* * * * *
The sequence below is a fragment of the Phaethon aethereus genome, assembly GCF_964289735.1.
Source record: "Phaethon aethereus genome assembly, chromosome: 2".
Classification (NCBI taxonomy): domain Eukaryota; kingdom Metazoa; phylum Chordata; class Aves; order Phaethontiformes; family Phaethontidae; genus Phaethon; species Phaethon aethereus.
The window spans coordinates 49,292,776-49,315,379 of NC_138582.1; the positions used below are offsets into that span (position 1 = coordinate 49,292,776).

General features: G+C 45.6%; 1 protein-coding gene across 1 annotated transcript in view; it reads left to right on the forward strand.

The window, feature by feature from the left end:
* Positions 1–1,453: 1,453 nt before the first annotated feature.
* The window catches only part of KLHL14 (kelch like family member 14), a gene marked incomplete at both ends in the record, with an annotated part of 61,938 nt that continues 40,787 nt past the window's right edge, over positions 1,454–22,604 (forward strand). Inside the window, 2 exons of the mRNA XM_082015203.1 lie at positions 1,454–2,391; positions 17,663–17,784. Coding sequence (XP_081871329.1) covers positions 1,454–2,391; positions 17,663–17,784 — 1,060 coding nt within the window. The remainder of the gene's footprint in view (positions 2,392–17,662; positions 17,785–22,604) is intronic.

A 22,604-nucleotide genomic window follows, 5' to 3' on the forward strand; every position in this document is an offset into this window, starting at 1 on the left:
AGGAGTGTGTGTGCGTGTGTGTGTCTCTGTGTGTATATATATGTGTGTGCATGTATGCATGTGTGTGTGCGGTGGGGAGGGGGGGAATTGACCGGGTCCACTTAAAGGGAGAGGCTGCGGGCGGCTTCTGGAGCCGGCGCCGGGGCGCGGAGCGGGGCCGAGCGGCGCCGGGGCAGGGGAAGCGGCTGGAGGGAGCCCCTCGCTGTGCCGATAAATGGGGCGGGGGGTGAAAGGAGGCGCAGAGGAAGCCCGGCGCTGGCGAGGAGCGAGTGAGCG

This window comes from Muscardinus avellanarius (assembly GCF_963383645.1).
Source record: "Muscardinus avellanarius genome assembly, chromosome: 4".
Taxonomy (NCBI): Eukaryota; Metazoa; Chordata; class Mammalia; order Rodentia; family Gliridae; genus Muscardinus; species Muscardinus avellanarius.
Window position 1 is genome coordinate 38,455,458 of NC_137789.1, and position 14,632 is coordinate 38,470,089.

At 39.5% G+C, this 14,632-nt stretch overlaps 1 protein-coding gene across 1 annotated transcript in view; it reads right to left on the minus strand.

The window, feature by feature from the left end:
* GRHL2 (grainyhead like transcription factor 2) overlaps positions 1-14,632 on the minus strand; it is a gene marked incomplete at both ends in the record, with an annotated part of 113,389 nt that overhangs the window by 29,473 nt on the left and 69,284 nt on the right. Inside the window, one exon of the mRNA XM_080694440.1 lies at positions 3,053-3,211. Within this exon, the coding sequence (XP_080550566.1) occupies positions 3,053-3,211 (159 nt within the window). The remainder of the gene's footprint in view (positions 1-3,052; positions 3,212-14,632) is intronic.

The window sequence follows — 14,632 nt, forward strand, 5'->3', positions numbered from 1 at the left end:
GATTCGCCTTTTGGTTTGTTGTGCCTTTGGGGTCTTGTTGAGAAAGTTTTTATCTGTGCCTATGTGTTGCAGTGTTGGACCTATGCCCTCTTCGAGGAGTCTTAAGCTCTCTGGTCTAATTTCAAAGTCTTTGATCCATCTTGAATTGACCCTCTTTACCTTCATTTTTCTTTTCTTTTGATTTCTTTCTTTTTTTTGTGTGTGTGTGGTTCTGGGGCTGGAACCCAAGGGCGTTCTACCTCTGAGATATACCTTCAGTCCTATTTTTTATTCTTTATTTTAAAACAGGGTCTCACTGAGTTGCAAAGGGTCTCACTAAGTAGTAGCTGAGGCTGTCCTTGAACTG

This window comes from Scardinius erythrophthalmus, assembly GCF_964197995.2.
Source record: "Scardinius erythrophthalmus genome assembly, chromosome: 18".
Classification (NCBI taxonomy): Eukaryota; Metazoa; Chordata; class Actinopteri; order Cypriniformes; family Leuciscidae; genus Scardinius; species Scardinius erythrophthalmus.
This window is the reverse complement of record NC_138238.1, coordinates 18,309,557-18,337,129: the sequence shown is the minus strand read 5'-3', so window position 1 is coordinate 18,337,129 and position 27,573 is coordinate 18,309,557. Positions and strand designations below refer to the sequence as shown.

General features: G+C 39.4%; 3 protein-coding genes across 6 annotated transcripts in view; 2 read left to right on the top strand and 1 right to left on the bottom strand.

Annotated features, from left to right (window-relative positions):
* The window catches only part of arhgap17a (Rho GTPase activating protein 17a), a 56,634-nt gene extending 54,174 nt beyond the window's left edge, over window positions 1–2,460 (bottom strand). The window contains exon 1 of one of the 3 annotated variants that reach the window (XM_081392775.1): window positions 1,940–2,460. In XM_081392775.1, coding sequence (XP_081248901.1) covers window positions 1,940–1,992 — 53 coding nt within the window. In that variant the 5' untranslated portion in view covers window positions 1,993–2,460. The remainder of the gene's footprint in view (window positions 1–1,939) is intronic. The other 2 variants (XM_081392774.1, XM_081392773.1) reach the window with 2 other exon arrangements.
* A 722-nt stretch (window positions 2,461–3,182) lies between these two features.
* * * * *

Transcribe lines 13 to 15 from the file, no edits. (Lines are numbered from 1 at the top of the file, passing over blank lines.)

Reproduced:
Taxonomy (NCBI): Eukaryota; Metazoa; Chordata; class Mammalia; order Rodentia; family Gliridae; genus Muscardinus; species Muscardinus avellanarius.
Window position 1 is genome coordinate 38,455,458 of NC_137789.1, and position 14,632 is coordinate 38,470,089.

At 39.5% G+C, this 14,632-nt stretch overlaps 1 protein-coding gene across 1 annotated transcript in view; it reads right to left on the minus strand.